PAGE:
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The Chalice
Friday, May 15 2020

“Alleluia, He Is Coming”
by Martha Butler

I looked up and I saw my Lord a-coming.
I looked up and I saw my Lord a-coming down the road.

Chorus:
Alleluia, He is coming.
Alleluia, He is here.
Alleluia, He is coming.
Alleluia, He is here.

I looked up and I saw my Lord a-weeping.
I looked up and I saw my Lord a-weeping for my sins.

I looked up and I saw my Lord a-dying.
I looked up and I saw my Lord a-dying on the cross.

I looked up and I saw my Lord a-rising.
I looked up and I saw my Lord a-rising from the grave.

I looked up and I saw my Lord a-coming.
I looked up and I saw my Lord a-coming on the clouds.

A frequent image in literature and music is that of sight, of clarity of vision, of beholding with so much more than merely our physical eyes and one song that is unashamedly explicit in its use of this recurrent image is Martha Butler’s “Alleluia, He Is Coming.” Simple and familiar, easy to learn, easy to sing, yet sometimes simple and easy are best. But it is also a song charged with meaning, a song about you and me and the way in which we behold our Lord Jesus Christ coming, weeping, dying, and rising, a song about the fact that in the resurrection the kingdom of God has been inaugurated in a new way and you and I are to be part of that kingdom.

What we behold is a glimpse of glory and, just when we think that we understand, we discover that it is only a preview of something more glorious that for now must elude our grasp. It’s a bit like the overture to a Broadway musical that announces briefly the major themes to come. It is to apprehend for just a moment that such seeing is what we are made for, but not quite yet. Such seeing is a gift, a vision that has the power to alter who one is on the inside as with cleansed sight one beholds the Lord coming, weeping, dying, and rising as part of an eternal present—“He is coming; he is here.” Alleluia! At each moment our response is one of awe and admiration, praise and thanksgiving, humility and worship.

My Christian friends, the neo-pagan, post-modern secularist culture and intellectual academe seek to limit our vision and diminish our gifts: what the world of fact can neither see nor corroborate must therefore not be. What a suffocating view of existence as one is reduced to a mere accumulation of information. But this short hymn invites us to look up and discover that eternity remains resonant in the present and that the living reality of what we see is given unto us by grace and thus assert truly that “the concrete is not the last word or the ultimate arbiter of what is real.” As Bishop Tom Wright points out so poetically and perceptively in Christians at the Cross, “If you want to know what Christ’s death and resurrection mean, you have to hear the music, to listen not just to the tune which says he died and rose, but to the harmony which says ‘and this is what it means.’”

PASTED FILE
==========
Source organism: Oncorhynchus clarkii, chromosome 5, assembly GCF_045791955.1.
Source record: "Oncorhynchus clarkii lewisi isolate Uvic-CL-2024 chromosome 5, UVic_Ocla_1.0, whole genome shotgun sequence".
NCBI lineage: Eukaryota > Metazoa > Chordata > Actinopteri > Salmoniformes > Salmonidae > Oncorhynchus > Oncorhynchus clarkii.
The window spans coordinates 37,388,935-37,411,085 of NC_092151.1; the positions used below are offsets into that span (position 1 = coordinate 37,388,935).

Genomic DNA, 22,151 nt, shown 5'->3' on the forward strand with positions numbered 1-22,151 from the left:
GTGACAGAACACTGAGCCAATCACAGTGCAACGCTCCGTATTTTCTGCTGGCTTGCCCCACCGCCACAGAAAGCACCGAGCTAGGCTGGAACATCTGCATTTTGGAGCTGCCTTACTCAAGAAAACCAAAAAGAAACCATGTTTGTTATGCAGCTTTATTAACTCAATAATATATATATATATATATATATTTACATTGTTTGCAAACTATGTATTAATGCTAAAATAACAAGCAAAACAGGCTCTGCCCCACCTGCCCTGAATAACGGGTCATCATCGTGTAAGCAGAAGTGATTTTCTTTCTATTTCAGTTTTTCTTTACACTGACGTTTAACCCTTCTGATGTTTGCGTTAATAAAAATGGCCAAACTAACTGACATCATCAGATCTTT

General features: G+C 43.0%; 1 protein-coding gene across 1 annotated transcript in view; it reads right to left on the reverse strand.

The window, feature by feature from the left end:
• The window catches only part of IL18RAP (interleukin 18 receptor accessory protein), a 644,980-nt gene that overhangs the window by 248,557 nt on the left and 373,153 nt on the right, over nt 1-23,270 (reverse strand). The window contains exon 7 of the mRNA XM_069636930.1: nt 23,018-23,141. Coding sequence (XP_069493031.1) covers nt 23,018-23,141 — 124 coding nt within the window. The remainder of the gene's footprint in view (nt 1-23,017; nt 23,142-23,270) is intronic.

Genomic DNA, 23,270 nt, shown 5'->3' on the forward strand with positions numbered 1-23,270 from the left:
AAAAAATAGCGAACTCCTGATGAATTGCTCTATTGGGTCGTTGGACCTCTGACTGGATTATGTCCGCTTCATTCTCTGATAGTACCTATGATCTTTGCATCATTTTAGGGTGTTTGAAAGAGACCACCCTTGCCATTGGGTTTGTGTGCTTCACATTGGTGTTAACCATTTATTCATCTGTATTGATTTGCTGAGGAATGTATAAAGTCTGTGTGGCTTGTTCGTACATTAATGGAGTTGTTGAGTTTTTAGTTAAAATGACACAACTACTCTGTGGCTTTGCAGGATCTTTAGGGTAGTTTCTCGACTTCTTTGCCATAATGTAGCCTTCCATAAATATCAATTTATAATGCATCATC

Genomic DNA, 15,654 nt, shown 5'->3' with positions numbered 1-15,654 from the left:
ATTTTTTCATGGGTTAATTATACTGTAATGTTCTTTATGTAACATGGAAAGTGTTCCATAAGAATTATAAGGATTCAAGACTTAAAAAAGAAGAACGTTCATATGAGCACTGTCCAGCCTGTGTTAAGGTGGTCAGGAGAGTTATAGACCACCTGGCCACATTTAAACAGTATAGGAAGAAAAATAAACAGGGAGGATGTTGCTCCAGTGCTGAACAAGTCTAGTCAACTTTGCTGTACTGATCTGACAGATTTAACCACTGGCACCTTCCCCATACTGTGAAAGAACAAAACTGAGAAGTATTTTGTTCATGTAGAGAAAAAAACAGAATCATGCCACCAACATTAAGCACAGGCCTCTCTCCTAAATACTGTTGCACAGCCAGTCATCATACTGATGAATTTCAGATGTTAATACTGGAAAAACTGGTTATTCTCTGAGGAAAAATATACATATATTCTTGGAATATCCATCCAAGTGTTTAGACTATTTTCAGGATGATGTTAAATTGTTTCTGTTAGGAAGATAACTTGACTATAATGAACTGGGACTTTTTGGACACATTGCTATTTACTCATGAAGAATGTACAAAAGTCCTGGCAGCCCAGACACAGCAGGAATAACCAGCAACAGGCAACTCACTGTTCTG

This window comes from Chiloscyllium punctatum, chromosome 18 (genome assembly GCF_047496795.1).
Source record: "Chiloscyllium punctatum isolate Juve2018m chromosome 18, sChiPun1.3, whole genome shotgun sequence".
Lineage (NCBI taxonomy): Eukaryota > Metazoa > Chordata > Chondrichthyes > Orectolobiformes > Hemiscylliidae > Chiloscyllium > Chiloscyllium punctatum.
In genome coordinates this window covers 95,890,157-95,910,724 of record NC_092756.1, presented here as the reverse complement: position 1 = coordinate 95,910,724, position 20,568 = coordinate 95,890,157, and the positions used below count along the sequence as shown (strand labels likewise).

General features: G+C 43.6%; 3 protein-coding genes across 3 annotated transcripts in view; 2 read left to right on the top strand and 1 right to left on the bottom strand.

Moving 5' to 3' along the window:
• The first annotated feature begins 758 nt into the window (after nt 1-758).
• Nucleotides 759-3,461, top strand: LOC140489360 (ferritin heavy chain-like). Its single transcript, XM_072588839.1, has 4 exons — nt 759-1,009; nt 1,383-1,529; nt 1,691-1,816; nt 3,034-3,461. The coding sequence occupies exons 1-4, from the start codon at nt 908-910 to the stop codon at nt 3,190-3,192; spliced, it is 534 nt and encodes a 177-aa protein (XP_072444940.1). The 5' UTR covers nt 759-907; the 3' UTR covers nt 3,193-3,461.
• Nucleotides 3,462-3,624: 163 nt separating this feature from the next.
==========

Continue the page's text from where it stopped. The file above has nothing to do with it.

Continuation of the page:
To look and behold Jesus coming—and here—is to see the one marked out as the rightful ruler of the world. With each repetition in the refrain, one has the overwhelming sense that the incarnate Lord comes first into history, then into our hearts, then, finally, at the end of time, he sets in place the new Jerusalem, the new heaven and the new earth. We may look up and see only through a glass dimly now, but even dimly it is God, paradoxically, in his fullness: incarnate, among us, crucified, risen, ascended, the King of all kings, the Lord of all lords, or as C. S. Lewis puts it “the glorifier and the glorified, Glory himself.”

When we look up and behold Jesus, we get the awesome sense that this is what we’ve longed for, that this is what we were created for: this clarity of vision and purity of sight. Fools will attempt to give us a reason for this; the wise dare not even make the attempt; because to behold our Lord and embrace the life-giving, truth-imparting Spirit he has sent us is what it means to be truly human. To look up and behold Jesus coming, weeping, dying, and rising is to have the barren deserts of our lives irrigated by a living water so that the promise of eternal joy becomes the certain hope of our lives and the Lord of all becomes the cornerstone of our existences. “Alleluia, he is coming. Alleluia, he is here.”

-Fr. John+

Posted by: Rev. John Morrison AT 09:03 am   |  Permalink   |  Email